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Kate Fodera

By Kate Fodera

Jul 31, 2018


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4 PR & Talent Lessons We Can Learn from the Papa John's Scandal

Kate Fodera

By Kate Fodera

Jul 31, 2018

4 PR & Talent Lessons We Can Learn from the Papa John's Scandal

If you’ve been following the news lately, you know a lot of Papa John’s dirty laundry from the past few years is being aired very publicly.

It all started last year.

Papa John’s had a longstanding partnership with the NFL, being the “Preferred Pizza” choice of 23 NFL teams, and even a multi-year partnership with the league and the Super Bowl.

Unfortunately, last November, John Schnatter, who was CEO of Papa John’s at that time, wasn’t pleased with the way the NFL handled players who knelt during the National Anthem and was extremely vocal about it.

The result was a chain reaction of public relations disasters few would have seen coming. 

"We are totally disappointed that the NFL and its leadership did not resolve the ongoing situation to the satisfaction of all parties long ago," John Schnatter said in a call with investors on Wednesday.

"This should have been nipped in the bud a year and a half ago."
These controversial remarks, among others around the situation, forced him to step down as CEO and hold a place as chairman of the board.

One would think that would’ve been enough to shake some sense into him, but there was more to come.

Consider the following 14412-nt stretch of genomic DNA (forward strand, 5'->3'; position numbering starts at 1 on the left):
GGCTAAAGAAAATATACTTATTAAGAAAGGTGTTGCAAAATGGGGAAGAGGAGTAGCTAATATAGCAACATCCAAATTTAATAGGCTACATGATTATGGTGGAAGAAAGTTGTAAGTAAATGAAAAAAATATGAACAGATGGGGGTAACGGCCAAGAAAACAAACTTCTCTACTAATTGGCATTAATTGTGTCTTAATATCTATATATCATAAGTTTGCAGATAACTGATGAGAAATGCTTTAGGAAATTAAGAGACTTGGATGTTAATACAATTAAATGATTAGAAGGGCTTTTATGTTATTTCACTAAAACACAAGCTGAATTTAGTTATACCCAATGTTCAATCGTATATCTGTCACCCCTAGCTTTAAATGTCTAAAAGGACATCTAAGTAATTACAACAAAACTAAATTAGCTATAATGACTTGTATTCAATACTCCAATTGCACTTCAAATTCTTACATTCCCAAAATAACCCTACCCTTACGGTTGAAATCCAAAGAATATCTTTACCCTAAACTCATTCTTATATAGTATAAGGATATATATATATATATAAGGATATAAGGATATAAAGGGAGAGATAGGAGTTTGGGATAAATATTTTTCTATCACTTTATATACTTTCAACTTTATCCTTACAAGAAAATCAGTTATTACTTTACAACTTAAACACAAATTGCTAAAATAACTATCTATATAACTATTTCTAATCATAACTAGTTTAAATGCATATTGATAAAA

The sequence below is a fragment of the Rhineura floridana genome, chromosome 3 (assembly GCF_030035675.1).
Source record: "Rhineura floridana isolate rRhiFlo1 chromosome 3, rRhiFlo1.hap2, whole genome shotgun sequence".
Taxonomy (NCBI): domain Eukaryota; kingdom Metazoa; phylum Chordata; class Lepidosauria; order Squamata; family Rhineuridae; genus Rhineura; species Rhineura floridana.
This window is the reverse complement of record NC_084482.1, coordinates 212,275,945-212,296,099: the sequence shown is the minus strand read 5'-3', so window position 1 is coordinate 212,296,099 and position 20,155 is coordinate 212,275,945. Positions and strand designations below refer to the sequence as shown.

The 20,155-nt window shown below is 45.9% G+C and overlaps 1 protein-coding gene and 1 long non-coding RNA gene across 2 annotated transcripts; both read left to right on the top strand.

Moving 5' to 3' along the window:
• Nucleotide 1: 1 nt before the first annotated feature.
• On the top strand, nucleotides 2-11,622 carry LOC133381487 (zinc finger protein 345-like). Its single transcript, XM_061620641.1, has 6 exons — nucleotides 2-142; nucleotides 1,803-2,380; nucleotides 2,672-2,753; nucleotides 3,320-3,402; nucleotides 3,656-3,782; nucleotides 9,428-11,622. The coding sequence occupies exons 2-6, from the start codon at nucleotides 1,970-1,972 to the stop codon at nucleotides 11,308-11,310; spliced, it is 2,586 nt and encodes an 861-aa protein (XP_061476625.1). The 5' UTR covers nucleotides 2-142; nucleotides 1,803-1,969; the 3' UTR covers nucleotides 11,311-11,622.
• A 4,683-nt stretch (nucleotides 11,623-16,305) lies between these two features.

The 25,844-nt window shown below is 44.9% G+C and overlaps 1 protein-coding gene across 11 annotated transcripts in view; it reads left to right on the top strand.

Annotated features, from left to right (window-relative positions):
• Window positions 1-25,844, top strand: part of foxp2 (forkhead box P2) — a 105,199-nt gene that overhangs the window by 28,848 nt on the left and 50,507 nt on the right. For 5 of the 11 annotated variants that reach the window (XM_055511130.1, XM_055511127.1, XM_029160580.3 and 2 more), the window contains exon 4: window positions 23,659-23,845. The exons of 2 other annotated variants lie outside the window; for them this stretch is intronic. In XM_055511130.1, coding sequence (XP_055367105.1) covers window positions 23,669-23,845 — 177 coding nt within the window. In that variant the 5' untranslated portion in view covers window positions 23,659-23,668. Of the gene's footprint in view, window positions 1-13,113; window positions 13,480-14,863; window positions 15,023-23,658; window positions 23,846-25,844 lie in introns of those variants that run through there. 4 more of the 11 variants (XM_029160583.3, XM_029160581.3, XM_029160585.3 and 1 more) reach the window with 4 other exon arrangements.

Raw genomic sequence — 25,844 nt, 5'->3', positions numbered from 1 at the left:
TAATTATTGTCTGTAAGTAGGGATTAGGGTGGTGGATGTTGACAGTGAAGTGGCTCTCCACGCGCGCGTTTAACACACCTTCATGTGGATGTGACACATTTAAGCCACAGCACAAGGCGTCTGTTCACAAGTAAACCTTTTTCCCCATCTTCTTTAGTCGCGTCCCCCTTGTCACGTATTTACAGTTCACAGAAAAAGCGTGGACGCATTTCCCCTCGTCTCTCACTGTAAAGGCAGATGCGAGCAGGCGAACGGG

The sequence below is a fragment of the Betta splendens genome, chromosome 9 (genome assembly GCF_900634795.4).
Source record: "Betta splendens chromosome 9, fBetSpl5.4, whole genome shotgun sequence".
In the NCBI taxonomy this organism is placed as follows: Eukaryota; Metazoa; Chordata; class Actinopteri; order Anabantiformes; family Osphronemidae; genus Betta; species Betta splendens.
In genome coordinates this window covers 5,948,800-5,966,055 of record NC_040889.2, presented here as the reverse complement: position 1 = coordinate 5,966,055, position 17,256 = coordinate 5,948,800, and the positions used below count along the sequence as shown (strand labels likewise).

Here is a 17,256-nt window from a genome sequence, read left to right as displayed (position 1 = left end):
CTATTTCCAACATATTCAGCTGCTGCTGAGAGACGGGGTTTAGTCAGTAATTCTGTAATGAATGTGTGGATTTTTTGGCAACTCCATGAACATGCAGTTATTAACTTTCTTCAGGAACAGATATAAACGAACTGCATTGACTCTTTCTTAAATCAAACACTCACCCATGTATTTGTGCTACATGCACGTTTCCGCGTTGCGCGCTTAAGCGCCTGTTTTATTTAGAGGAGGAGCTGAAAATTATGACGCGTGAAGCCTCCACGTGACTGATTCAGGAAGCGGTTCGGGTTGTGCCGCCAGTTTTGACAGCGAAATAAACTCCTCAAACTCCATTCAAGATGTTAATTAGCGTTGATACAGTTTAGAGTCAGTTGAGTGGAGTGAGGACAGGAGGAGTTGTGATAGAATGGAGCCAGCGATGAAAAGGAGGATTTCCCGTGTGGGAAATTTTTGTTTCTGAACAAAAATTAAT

In May of 2018, John stepped down as chairman of the board after using a racial slur against African Americans in a conference call.

And yet, that’s still not it.

In the latest article from Forbes, The Inside Story of Papa John’s Toxic Culture, there’s more shudder-inducing news about how he used his position of power while at the company.

Please note that many of the following accusations have been disputed by either John or his employees and he has even issued a lawsuit against his former company -- but here’s what has been floating around.

According to the piece, Schnatter hired friends who “wouldn’t dare throw him under the bus” and those same friends just laughed when they witnessed others mocking female employees, asking about their monthly cycles, and making sexually suggestive remarks and comments about whether women wanted “to jump on the train.”

He also allegedly recruited Papa John’s employees to spy on their colleagues. He read workers’ emails, according to two sources with knowledge of the episodes, and sometimes conducted business from disposable phones.